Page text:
The Bill Spill

We spill the tea on the latest bills being put forth or enacted impacting the child welfare system in Virginia and nationally.

For some time now, a major concern within the Virginia legal system has been the quality of legal services for parents in child dependency cases (foster care cases). The issue of adequate compensation for attorneys representing families has come up over and over. By providing fair compensation, attorneys are better able to dedicate the time and resources necessary to thoroughly understand and address the unique circumstances of each family they represent. The HB893 bill proposed by Delegate Adele McClure is looking to:

  • Improve the quality of legal representation for parents in child dependency cases.
  • Achieve permanency for children within the foster care system by improving quality legal counsel for parents, which has been proven to reinforce positive outcomes for children.
  • Introduce new supportive training programs for parents’ legal counsel.

Del. McClure’s office commented on the bill, “My hope is for this bill to aid in supporting family reunification and safely reduce the length of time children remain in the foster care system.”

The bill holds parent counsel to qualification and performance standards, including, “mandatory training on these new standards as well as ongoing skills training that would meet annual recertification requirements.”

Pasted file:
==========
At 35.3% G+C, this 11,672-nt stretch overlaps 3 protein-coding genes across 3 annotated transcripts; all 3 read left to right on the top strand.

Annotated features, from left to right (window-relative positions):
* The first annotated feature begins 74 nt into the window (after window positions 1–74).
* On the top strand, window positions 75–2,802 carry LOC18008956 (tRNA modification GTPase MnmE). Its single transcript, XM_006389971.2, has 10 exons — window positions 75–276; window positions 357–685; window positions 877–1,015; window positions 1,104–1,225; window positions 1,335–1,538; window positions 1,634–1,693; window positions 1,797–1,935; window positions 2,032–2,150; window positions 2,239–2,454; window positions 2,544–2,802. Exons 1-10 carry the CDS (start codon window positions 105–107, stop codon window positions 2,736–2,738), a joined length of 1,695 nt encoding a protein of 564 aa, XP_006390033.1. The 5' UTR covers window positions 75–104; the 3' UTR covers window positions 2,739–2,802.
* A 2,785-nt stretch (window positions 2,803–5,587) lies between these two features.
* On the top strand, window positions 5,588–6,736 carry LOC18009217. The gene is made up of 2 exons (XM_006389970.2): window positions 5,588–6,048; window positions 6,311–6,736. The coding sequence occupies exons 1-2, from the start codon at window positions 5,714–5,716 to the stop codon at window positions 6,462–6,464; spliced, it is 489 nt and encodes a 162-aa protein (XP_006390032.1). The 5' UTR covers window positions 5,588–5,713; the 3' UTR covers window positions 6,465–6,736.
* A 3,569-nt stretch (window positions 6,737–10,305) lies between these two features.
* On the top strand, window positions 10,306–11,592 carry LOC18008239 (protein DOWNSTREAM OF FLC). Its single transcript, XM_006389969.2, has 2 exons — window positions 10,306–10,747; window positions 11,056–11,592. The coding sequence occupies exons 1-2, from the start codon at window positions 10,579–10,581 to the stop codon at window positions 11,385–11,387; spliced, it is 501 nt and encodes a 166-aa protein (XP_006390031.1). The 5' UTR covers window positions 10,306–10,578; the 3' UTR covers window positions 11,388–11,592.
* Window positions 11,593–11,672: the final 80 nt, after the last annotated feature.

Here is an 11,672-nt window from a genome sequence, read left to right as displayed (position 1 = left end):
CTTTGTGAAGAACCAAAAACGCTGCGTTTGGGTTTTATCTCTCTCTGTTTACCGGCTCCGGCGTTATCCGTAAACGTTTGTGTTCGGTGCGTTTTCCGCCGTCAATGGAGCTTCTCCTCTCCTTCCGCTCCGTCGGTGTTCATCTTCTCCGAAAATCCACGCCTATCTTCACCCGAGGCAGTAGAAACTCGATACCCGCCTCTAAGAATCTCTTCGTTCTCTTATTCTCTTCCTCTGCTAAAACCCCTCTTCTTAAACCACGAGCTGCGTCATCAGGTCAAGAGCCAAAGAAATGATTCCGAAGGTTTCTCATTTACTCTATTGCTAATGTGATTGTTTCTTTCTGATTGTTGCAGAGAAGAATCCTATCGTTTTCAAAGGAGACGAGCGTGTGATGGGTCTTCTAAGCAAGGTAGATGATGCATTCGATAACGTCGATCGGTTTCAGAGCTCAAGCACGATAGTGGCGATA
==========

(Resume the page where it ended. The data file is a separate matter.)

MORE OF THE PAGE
Del. McClure’s team further stated, “In Virginia, the compensation rates for court-appointed parent counsel haven’t been changed in over 20 years—they are long overdue for a raise. Judges are struggling to find attorneys willing to accept child dependency cases because the pay is so low. By increasing the pay, my bill will expand the number of qualified attorneys willing to accept these cases.”

The bill passed before the House and has been referred to the Senate.  It is being supported by the Virginia Poverty Law Center, Voices for Virginia’s Children and the Virginia State Bar Association. 

The Virginia Mercury reported on this bill earlier this month: